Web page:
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Want to read more on this topic? Check out these links:

  1. Nine Ways to Reduce Cognitive Load in Multimedia Learning
  2. The Myth of Multitasking

What is Up Learn? Up Learn uses artificial intelligence and research from cognitive science to help students achieve A* results. Find out more.

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LEARNING HACK #13: Work smart, rather than hard

This post is part of a series challenging our assumptions about learning techniques. We’re asking you True or False questions to see what you do and don’t know about how to learn effectively, as well as giving you up to date information from current research into learning. Check out the previous post in this series and read the most recent one below.

It is possible to put in 20% of the work and still get 80%+ of the results.

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It is possible to put in 20% of the work and still get 80%+ of the results.

THIS IS TRUE.

Work smart, then work hard. As we’ve established so far, working hard and putting in effort is vital to academic success. Nevertheless, the Pareto Principle informs us that it is possible to achieve an ’80:20 rule’ by focusing on being effective first.

Person A takes 10 steps to learn something. Person B takes 10 steps to learn something. At face value, these people are learning at the same speed. However, because Person B is working smart as well as working hard, those 10 steps go much further. Person A is learning ineffectively, so those 10 steps will need to repeated over and over to retain the level that Person B achieved first time round.

Want to read more on this topic? Check out these links:

  1. How to Learn a New Skill Quickly: A 4-Step Process (Video)
  2. Pareto principle (Wikipedia)
  3. Understanding the 80/20 rule

What is Up Learn? Up Learn uses artificial intelligence and research from cognitive science to help students achieve A* results. Find out more.

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LEARNING HACK #12: Skip the easy things

This post is part of a series challenging our assumptions about learning techniques. We’re asking you True or False questions to see what you do and don’t know about how to learn effectively, as well as giving you up to date information from current research into learning. Check out the previous post in this series and read the most recent one below.

When something feels hard to learn, it means we’re not learning it well.

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When something feels hard to learn, it means we’re not learning it well.

THIS IS FALSE.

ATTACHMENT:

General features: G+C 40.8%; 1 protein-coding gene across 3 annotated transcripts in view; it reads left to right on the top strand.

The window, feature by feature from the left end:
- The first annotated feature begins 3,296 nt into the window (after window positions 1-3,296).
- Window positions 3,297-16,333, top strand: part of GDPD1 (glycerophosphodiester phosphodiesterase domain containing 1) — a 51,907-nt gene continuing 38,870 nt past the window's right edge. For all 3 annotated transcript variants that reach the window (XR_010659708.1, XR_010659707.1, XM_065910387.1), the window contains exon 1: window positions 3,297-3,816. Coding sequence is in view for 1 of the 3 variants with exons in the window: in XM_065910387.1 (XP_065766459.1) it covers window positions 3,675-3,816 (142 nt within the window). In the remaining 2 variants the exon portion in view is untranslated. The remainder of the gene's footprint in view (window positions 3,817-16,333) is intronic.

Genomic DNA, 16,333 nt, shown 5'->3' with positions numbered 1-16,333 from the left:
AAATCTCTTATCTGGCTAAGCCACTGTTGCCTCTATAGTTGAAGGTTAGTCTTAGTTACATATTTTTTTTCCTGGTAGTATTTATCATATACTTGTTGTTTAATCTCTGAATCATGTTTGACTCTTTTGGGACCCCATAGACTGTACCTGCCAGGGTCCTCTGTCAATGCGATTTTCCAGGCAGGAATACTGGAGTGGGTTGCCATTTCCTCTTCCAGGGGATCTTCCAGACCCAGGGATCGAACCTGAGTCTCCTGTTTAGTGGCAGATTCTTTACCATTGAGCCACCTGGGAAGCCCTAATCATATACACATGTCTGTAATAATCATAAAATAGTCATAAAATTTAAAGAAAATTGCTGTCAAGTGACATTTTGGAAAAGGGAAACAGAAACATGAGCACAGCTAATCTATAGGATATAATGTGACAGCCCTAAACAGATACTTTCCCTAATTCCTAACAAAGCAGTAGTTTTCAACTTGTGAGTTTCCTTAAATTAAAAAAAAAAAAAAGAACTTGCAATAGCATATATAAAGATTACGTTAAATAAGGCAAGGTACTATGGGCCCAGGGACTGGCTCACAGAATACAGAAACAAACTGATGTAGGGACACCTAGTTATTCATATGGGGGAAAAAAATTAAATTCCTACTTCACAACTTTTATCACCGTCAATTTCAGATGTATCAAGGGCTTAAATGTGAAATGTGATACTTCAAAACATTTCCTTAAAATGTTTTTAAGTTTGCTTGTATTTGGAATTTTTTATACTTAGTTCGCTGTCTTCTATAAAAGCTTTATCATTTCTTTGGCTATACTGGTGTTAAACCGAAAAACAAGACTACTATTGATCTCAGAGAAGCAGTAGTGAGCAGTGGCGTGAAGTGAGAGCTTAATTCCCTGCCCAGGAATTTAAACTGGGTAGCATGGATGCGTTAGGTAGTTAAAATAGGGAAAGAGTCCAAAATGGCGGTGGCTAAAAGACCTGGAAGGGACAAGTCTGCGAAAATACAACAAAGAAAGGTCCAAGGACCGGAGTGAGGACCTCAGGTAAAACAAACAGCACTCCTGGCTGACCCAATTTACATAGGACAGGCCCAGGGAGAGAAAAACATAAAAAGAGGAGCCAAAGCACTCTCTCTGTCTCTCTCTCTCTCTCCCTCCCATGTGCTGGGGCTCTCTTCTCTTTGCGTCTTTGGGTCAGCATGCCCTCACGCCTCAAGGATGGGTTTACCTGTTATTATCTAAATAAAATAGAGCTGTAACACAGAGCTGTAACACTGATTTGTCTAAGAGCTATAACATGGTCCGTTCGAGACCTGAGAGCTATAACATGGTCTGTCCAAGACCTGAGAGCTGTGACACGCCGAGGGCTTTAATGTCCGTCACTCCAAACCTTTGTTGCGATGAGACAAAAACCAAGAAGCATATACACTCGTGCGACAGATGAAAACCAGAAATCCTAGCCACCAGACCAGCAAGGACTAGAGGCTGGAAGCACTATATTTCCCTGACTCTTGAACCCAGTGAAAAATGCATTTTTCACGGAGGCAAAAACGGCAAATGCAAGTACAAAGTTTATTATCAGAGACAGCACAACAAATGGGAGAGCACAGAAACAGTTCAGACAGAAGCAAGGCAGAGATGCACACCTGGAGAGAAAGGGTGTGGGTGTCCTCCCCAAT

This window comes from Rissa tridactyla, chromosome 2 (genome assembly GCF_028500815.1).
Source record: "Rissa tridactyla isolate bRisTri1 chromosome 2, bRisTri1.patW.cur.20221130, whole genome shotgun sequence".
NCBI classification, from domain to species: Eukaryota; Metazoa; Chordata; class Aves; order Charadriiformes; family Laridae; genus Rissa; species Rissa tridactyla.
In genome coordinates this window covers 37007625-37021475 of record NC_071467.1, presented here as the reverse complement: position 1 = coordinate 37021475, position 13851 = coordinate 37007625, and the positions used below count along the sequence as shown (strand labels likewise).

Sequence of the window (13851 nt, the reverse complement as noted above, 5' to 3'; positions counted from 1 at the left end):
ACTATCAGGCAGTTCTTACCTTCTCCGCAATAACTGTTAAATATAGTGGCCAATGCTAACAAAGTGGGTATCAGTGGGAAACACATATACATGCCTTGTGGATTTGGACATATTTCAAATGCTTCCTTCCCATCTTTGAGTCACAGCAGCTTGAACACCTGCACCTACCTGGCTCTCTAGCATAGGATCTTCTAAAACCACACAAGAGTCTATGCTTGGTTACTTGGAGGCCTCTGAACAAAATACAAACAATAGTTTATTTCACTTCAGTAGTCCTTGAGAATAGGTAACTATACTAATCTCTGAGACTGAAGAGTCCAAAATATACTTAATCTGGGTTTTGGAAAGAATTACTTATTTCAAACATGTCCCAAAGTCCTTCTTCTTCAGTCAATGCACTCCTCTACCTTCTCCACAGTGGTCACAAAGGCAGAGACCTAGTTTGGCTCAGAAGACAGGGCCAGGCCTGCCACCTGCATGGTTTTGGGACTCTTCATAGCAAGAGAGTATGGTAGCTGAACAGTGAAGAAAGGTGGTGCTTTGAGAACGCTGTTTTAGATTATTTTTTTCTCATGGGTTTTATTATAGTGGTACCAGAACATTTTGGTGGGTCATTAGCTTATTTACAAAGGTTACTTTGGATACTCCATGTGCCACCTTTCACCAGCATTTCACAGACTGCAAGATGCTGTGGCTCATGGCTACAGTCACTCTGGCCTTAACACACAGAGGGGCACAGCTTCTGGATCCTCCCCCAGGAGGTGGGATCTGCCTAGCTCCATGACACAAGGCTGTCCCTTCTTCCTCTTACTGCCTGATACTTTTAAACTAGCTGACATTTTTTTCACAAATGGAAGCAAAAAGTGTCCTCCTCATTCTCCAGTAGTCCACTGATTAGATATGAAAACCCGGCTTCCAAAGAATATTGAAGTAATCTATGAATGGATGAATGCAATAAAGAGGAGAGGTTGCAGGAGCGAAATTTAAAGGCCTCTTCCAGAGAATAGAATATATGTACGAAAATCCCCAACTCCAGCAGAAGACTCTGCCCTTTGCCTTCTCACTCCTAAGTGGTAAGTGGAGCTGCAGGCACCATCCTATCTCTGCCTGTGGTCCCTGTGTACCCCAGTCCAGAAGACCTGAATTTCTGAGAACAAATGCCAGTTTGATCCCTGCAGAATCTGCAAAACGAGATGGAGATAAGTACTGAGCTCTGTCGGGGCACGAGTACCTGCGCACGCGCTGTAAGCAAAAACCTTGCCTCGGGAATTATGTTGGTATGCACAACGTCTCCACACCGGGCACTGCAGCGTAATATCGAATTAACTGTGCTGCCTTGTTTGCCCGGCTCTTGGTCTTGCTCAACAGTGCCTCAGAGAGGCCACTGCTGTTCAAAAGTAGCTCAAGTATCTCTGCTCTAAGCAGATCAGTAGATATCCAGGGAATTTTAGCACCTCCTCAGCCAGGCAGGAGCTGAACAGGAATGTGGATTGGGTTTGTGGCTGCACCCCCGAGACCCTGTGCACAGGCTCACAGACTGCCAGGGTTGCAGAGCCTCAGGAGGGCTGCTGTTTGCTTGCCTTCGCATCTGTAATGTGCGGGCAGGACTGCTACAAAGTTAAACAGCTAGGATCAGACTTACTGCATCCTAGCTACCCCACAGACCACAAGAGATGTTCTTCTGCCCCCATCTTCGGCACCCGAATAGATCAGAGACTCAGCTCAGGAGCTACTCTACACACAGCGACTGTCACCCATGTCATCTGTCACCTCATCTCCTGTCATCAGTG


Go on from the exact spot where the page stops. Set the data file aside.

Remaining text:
When we find learning easy we presume that we are sailing through, understanding everything and therefore learning it all well. This has been proven to be a falsehood. In fact, effortful learning is more durable because the difficulty increases our ability to remember.

To clarify, effortful learning means taking the time to learn properly. Some of the most effective learning techniques – such as visceralisation or spaced repetition – slow us down and so they make us think that we’re getting behind, when actually the effort we have put in means that the information is being drilled into our memory more effectively.

Want to read more on this topic? Check out these links:

  1. Robert Bjork – Desirable Difficulties (Video)
  2. Desirable difficulty – Wikipedia page

What is Up Learn? Up Learn uses artificial intelligence and research from cognitive science to help students achieve A* results. Find out more.

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LEARNING HACK #10: Guessing the answer is better than reading it

This post is part of a series challenging our assumptions about learning techniques. We’re asking you True or False questions to see what you do and don’t know about how to learn effectively, as well as giving you up to date information from current research into learning. Check out the previous post in this series and read the most recent one below.

Trying to solve a problem before being shown the answer, even if that type of problem has never been addressed before, is more effective than looking the answer up straight away.

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Trying to solve a problem before being shown the answer, even if that type of problem has never been addressed before, is more effective than looking the answer up straight away.

THIS IS TRUE.

It’s awkward. It’s uncomfortable. We’ll probably even get the answer wrong. So it’s natural to want to read up on a topic before being asked any questions on it. How can we answer a question that we have never seen the answer to?

The process of struggling to answer a question before that topic has been learned is known as generation. Sometimes, when something feels difficult or unnatural it can actually help us remember it. By being forced to find a solution before we know the answer we are actively engaging with the problem, using our logic to come to a conclusion rather than relying on a nicely phrased textbook response. Next time we confront the problem or solution we are more likely to remember it.

Want to read more on this topic? Check out these links:

  1. Unsuccessful Retrieval Attempts Enhance Subsequent Learning
  2. The Generation Game: Why the best learners make the most mistakes